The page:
Influential tax law firm Tremonti Vitali Romagnoli Piccardi e Associati made history in their native Italy earlier this year when they assisted and advised a group of private equity firms in a leveraged buy-out (LBO) of one of the country’s most strategic banking entities (the first time such a deal in Italy had been sealed). Here international tax adviser Cristiano Garbarini, who was instrumental in bringing the deal to fruition and the recipient of our 2015 Business Worldwide Deal of the year Awards, gives us a more detailed run-down of events.
What was the Deal?
It was the acquisition of Italian banking entity Istituto Centrale delle Banche Popolari (ICBPI) by private equity firms Bain Capital, Advent International and Clessidra. In addition to the bank, the credit card business (run through a subsidiary called CartaSì) was also included. This was a historic acquisition because it was the first time such a large banking entity had been bought by public equity.
Another fact which made the deal important was that, at around 2.15 bn euro, it was one of the largest private equity deals the country had witnessed this year (and in fact, over the past several years). A final authorization from the European Central Bank and the Bank of Italy is pending, but the transaction is fully expected to be completed by the end of 2015.
What particular part did you and your team play in securing the deal?
Our role at Tremonti Vitali Romagnoli Piccardi e Associati was to oversee the structure of the entire acquisition. This meant liaising and closely co-operating with each law firm dealing with the regulatory and financing aspects of the transactions on behalf of the sponsors.
Considering the first-of-its-kind character of the deal, defining a structure that worked well from a business, commercial, legal and regulatory standpoint has proved extremely complex. In this respect, our approach here at Tremonti Vitali Romagnoli Piccardi e Associati in private equity deals is somewhat different from that of other tax law firms ie we believe our team’s role involves a comprehensive understanding of the deal and its various aspects.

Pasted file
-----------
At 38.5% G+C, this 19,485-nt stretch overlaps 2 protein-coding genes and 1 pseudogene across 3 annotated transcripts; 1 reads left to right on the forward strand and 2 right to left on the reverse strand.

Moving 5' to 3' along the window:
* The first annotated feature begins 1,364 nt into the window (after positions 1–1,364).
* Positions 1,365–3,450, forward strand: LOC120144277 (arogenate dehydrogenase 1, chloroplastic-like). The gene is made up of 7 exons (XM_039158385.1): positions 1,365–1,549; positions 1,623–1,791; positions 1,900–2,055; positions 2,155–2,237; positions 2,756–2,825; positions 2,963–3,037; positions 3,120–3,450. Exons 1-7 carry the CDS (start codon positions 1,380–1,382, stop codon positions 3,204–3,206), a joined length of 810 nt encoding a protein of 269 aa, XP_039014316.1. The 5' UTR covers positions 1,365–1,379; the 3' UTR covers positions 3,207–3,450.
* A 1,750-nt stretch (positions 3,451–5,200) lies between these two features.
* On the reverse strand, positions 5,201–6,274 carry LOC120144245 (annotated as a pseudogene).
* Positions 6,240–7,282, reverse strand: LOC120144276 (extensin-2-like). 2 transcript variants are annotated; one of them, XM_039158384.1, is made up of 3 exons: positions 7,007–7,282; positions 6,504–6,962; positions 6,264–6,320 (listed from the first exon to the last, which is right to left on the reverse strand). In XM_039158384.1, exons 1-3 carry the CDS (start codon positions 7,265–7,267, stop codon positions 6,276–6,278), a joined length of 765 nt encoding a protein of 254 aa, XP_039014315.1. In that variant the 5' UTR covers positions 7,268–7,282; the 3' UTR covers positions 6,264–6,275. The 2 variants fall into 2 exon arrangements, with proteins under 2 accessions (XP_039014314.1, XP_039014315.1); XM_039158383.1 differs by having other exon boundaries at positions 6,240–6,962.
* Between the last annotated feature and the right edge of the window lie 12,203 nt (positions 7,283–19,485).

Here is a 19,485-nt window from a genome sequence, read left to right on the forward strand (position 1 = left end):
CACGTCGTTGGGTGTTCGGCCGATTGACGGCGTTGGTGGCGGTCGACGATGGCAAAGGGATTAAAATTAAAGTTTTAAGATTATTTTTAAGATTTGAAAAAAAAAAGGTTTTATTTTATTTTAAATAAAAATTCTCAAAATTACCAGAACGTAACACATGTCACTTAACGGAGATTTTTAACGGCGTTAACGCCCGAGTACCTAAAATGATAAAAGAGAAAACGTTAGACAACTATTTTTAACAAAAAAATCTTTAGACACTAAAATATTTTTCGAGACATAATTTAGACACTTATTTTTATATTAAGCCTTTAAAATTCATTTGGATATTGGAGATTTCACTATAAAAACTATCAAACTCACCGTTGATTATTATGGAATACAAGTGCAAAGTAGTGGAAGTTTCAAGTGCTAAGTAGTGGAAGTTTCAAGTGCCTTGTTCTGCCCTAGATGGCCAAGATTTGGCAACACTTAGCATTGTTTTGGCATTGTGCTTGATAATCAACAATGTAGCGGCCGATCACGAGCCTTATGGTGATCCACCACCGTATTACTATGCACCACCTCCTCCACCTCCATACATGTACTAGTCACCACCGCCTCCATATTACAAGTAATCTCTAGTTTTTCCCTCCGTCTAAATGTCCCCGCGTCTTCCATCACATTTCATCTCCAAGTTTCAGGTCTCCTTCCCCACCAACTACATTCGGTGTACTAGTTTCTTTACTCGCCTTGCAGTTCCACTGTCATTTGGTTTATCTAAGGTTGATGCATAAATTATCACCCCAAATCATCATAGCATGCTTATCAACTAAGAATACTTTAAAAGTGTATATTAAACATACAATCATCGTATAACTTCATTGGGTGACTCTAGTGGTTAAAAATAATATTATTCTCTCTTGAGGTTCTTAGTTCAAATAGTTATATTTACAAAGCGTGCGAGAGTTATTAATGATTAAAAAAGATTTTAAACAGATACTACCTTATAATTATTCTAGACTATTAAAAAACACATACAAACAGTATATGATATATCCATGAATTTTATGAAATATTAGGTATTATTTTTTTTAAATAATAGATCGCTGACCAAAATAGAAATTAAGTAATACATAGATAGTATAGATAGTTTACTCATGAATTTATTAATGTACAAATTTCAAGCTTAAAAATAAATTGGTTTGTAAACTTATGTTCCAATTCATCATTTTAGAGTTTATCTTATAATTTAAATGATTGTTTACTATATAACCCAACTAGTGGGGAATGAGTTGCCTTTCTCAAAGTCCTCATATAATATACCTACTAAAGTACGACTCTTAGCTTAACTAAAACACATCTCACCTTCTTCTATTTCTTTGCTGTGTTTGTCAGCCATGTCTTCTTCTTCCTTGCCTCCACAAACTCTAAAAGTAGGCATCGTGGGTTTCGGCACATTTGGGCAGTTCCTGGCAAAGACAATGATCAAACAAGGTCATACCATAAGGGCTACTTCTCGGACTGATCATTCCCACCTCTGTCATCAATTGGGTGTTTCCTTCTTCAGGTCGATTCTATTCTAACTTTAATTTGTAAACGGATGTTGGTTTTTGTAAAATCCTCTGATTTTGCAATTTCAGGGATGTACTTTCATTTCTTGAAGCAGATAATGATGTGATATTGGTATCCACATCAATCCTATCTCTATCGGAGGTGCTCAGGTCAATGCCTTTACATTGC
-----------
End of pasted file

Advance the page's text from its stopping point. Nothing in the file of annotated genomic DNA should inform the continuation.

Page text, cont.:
In other words, when it comes to private equity deals in general (for which we have a solid and growing track record) we do not see ourselves as simply tax advisors, but more generally as business advisors engaged in a 360 degrees analysis and armed with a strong problem-solving attitude.
Was it a complex deal to negotiate? If so, why? And how did you overcome any challenges along the way?
As mentioned in the answer above, the fact that the target was a regulated entity implied that, unlike in typical private equity, we had many regulatory aspects to take into account. This took time and required the necessary expertise for each sector.
Moreover, being a competitive bid, we had to be extremely careful not to incur any inefficiencies in the structure as obviously this could have impaired our competitiveness vis-à-vis the other bidders.